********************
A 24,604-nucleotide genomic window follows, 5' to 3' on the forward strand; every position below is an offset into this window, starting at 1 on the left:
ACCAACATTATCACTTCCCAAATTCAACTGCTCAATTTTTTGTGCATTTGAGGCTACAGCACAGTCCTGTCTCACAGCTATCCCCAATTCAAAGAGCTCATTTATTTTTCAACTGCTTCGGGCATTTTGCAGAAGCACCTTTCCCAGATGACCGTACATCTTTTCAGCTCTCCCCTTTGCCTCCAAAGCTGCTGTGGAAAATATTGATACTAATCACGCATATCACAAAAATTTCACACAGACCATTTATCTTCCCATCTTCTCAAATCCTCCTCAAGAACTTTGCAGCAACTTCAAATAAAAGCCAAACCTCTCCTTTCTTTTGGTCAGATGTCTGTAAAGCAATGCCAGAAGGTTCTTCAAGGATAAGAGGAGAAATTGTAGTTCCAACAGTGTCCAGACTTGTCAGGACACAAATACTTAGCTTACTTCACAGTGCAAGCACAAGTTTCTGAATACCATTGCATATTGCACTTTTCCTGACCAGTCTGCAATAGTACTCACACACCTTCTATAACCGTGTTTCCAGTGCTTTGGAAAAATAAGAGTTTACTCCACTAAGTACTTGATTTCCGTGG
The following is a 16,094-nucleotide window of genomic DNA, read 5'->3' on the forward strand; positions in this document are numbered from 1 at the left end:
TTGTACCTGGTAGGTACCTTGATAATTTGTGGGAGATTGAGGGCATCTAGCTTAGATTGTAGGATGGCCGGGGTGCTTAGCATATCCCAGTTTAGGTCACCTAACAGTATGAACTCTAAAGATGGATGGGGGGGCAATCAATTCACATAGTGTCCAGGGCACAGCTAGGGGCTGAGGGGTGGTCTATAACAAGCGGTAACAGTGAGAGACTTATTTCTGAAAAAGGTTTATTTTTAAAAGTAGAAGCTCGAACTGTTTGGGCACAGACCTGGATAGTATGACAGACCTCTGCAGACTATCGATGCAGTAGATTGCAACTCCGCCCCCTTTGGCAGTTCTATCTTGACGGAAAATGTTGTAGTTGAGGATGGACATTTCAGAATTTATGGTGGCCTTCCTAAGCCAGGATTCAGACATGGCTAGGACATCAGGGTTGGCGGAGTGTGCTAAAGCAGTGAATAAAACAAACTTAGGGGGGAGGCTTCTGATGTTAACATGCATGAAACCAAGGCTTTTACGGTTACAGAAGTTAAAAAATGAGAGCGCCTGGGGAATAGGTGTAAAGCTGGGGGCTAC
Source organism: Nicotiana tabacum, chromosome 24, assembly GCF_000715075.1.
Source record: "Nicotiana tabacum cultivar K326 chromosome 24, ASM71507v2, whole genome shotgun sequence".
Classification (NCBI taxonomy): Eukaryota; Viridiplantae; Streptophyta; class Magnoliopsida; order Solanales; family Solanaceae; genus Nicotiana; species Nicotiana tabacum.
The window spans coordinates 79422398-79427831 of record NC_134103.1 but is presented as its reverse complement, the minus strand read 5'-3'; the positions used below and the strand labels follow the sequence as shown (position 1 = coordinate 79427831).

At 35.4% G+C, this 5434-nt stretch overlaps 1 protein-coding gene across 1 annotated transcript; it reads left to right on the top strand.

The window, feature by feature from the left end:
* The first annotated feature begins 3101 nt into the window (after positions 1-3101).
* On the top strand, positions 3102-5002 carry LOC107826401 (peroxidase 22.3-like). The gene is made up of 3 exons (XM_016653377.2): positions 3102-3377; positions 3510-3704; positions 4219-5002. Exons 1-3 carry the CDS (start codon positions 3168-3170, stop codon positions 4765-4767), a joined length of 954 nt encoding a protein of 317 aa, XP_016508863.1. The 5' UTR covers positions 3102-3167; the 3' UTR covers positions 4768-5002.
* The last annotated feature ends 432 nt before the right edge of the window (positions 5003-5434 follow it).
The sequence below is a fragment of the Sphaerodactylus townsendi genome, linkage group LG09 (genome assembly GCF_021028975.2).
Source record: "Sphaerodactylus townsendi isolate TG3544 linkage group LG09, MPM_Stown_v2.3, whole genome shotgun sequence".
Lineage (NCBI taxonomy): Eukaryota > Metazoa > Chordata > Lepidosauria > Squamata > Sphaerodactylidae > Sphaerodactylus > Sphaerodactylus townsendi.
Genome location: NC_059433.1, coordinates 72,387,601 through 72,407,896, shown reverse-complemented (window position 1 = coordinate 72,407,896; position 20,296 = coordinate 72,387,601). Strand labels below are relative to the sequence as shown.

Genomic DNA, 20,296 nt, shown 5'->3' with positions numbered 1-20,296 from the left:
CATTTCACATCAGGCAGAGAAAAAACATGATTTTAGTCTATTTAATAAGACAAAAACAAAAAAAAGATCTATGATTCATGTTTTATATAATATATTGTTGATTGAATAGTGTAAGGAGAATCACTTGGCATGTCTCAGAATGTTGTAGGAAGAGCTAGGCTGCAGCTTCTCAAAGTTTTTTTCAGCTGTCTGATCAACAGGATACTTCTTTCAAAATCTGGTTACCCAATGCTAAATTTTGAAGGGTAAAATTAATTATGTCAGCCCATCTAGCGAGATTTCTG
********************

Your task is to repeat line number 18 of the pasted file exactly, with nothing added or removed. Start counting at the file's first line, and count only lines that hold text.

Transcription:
Genomic DNA, 20,296 nt, shown 5'->3' with positions numbered 1-20,296 from the left: